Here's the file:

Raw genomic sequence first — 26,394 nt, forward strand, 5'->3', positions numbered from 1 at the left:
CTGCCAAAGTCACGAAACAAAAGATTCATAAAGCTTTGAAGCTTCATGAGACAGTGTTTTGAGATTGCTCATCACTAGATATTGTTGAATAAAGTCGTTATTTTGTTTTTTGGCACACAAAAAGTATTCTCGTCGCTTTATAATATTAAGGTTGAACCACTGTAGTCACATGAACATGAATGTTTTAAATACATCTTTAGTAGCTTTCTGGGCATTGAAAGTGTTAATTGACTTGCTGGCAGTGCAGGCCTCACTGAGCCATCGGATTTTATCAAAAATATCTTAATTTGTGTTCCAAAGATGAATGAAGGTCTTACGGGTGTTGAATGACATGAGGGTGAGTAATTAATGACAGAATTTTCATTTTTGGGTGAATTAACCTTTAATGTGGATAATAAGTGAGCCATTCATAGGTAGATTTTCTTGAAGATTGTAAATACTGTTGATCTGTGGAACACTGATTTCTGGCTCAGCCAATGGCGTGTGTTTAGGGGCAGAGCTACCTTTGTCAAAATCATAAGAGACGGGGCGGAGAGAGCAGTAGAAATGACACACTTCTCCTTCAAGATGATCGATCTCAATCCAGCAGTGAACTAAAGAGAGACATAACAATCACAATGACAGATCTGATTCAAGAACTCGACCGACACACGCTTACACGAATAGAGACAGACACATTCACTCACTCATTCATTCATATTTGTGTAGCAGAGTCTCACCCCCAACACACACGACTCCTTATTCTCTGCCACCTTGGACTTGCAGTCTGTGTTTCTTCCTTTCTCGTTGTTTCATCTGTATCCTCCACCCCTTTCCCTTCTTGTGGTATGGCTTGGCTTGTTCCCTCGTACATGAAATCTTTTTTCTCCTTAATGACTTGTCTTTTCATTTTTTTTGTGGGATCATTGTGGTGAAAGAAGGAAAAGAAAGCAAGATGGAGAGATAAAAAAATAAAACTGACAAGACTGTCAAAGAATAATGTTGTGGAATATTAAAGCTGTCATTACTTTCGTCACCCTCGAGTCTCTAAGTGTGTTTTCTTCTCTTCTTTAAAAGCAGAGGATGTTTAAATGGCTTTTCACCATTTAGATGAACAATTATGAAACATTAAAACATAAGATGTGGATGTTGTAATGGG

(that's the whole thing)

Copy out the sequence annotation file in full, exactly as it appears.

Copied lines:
Raw genomic sequence first — 26,394 nt, forward strand, 5'->3', positions numbered from 1 at the left:
CTGCCAAAGTCACGAAACAAAAGATTCATAAAGCTTTGAAGCTTCATGAGACAGTGTTTTGAGATTGCTCATCACTAGATATTGTTGAATAAAGTCGTTATTTTGTTTTTTGGCACACAAAAAGTATTCTCGTCGCTTTATAATATTAAGGTTGAACCACTGTAGTCACATGAACATGAATGTTTTAAATACATCTTTAGTAGCTTTCTGGGCATTGAAAGTGTTAATTGACTTGCTGGCAGTGCAGGCCTCACTGAGCCATCGGATTTTATCAAAAATATCTTAATTTGTGTTCCAAAGATGAATGAAGGTCTTACGGGTGTTGAATGACATGAGGGTGAGTAATTAATGACAGAATTTTCATTTTTGGGTGAATTAACCTTTAATGTGGATAATAAGTGAGCCATTCATAGGTAGATTTTCTTGAAGATTGTAAATACTGTTGATCTGTGGAACACTGATTTCTGGCTCAGCCAATGGCGTGTGTTTAGGGGCAGAGCTACCTTTGTCAAAATCATAAGAGACGGGGCGGAGAGAGCAGTAGAAATGACACACTTCTCCTTCAAGATGATCGATCTCAATCCAGCAGTGAACTAAAGAGAGACATAACAATCACAATGACAGATCTGATTCAAGAACTCGACCGACACACGCTTACACGAATAGAGACAGACACATTCACTCACTCATTCATTCATATTTGTGTAGCAGAGTCTCACCCCCAACACACACGACTCCTTATTCTCTGCCACCTTGGACTTGCAGTCTGTGTTTCTTCCTTTCTCGTTGTTTCATCTGTATCCTCCACCCCTTTCCCTTCTTGTGGTATGGCTTGGCTTGTTCCCTCGTACATGAAATCTTTTTTCTCCTTAATGACTTGTCTTTTCATTTTTTTTGTGGGATCATTGTGGTGAAAGAAGGAAAAGAAAGCAAGATGGAGAGATAAAAAAATAAAACTGACAAGACTGTCAAAGAATAATGTTGTGGAATATTAAAGCTGTCATTACTTTCGTCACCCTCGAGTCTCTAAGTGTGTTTTCTTCTCTTCTTTAAAAGCAGAGGATGTTTAAATGGCTTTTCACCATTTAGATGAACAATTATGAAACATTAAAACATAAGATGTGGATGTTGTAATGGG